Sarah Ortmeyer takes part in the group show ‘A shelter in the folds of the infinite’, curated by Eloi Boucher, at Sans Titre (2016) in Paris, France. Including a completely new body of work and two site-specific installations by Michael Debatty and Jonathan Binet for Sans Titre’s space, the exhibition aims to propose new surrounding architectures by bringing together a selection of works by artists Lorraine Châteaux, Basile Ghosn, Ray Johnson, Sarah Ortmeyer w/ Kerstin Brätsch and Paloma Proudfoot. The eight artists design irregular forms that alter our experiences of buildings and structures, playing with relationships that humans have with spaces or materials. The show is inspired by the practice of architect and landscape designer Roberto Burle Marx, specifically by his concept of gardens and ‘floors in movement’. The unique combination of rigorous organization of space and the natural disorder of plants set free to grow as they will, created a cross-over between the surrounding environment, fragmentation of perspective and volumes constantly changing depending on the season and climate change. As an admirer of the curve and the root, he was able to establish a complete and lively work by presenting free forms incorporating texture as a key element of urban planning.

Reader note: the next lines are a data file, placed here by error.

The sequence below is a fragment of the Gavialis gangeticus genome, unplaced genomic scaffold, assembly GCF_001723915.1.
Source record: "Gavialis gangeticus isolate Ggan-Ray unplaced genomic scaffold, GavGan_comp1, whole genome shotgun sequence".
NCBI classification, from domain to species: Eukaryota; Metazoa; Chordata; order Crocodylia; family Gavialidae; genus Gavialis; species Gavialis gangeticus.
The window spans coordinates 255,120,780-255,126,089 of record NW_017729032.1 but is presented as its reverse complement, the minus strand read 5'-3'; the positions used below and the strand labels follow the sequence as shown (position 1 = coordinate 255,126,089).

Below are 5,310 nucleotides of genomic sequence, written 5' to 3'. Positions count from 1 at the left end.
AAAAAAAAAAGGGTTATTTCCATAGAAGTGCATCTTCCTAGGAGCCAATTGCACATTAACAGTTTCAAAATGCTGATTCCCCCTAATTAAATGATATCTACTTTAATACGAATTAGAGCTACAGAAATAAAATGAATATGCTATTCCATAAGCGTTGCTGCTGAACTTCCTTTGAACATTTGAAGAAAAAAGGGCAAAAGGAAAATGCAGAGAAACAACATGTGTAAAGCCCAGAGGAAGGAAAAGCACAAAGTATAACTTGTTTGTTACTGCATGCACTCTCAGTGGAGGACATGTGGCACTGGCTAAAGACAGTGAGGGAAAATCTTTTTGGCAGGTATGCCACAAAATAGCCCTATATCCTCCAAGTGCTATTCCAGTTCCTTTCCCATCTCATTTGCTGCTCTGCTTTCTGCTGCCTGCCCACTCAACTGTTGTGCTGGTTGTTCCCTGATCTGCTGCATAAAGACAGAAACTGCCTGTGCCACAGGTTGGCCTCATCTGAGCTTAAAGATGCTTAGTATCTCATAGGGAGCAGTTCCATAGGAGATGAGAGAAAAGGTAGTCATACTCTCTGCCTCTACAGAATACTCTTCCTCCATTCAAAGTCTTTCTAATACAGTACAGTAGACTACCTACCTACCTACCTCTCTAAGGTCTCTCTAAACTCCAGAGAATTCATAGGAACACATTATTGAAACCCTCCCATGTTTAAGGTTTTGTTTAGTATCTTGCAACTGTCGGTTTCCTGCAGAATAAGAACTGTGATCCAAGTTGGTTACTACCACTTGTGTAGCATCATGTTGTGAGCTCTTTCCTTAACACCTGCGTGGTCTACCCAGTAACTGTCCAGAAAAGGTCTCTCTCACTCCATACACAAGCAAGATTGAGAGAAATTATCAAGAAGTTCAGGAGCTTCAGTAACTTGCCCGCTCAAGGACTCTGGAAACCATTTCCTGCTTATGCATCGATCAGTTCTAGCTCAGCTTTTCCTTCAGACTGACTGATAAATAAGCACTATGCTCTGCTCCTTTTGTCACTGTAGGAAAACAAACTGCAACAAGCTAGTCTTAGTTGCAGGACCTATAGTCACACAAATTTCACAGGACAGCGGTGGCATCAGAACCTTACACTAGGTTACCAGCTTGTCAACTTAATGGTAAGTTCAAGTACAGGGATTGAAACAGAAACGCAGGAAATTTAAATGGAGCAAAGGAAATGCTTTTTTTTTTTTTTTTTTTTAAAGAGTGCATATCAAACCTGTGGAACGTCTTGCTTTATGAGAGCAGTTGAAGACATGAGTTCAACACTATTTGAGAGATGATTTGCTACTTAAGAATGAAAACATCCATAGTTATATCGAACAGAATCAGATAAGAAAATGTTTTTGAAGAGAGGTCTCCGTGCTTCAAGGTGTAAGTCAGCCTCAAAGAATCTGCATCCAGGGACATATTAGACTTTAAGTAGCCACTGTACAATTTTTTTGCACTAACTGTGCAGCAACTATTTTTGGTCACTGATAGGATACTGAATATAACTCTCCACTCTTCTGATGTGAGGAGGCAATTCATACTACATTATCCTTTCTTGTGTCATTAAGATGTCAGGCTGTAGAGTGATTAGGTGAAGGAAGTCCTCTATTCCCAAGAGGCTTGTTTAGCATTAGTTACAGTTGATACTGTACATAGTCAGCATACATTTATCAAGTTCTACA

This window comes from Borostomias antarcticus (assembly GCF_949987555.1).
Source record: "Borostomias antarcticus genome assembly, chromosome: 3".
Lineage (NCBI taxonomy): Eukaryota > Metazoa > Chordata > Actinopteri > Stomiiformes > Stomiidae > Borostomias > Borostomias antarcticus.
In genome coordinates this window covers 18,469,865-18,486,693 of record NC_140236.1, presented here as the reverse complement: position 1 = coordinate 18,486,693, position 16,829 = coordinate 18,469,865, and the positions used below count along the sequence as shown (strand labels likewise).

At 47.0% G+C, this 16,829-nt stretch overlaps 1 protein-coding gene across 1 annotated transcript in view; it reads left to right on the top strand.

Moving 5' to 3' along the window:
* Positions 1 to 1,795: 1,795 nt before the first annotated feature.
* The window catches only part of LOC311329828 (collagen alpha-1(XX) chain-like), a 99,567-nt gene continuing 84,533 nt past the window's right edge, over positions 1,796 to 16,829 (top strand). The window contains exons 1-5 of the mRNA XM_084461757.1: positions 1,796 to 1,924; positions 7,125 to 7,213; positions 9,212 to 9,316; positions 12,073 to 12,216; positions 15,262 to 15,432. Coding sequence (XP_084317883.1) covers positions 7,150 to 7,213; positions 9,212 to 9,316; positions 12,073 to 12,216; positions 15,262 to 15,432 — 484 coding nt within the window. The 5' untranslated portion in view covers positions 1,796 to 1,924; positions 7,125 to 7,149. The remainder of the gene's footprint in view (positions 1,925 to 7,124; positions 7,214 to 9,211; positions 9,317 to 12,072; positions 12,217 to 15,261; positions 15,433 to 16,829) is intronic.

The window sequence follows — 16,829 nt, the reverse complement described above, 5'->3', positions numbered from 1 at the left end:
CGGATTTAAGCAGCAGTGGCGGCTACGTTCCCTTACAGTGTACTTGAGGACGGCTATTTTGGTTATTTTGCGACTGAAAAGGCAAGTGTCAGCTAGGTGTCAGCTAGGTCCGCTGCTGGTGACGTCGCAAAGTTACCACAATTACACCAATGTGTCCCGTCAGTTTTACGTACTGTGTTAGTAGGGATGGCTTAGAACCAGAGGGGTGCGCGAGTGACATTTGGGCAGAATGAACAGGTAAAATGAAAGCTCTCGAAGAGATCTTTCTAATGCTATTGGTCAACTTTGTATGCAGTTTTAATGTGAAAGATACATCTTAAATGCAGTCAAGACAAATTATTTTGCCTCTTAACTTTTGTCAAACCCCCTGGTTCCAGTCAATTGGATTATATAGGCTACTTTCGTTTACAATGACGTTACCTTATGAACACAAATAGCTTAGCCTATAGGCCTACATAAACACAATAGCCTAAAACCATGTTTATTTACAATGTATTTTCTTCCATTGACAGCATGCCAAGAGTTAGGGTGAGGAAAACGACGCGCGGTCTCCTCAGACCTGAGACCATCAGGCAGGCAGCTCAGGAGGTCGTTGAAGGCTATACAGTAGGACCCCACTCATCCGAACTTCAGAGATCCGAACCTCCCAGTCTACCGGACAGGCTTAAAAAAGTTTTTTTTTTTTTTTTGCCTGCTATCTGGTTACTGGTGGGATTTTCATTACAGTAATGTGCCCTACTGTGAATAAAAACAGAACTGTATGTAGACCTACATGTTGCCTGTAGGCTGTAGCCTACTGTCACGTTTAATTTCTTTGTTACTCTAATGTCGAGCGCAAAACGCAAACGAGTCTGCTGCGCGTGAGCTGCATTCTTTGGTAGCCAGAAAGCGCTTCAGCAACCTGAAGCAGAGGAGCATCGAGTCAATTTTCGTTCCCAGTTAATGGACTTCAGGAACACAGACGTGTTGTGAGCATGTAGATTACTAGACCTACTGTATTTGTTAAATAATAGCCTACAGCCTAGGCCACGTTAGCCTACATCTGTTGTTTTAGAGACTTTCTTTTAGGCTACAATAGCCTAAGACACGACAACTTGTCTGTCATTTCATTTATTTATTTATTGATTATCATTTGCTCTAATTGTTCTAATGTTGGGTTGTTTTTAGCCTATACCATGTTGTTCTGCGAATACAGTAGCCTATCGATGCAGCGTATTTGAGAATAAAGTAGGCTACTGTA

The title of the show is borrowed from the last sentence of Nathalie Haddad’s article on the architecture practice of John Lautner in Frieze (2009): « Lautner’s stylistic break from exacting geometries coincides with his transition to concrete as his primary structural material and to the folds of the earth. The concrete ‘shell’ became the metaphor and the medium for man’s flight away from the civilisation into the shelter of nature. » January 17 – February 22, 2020.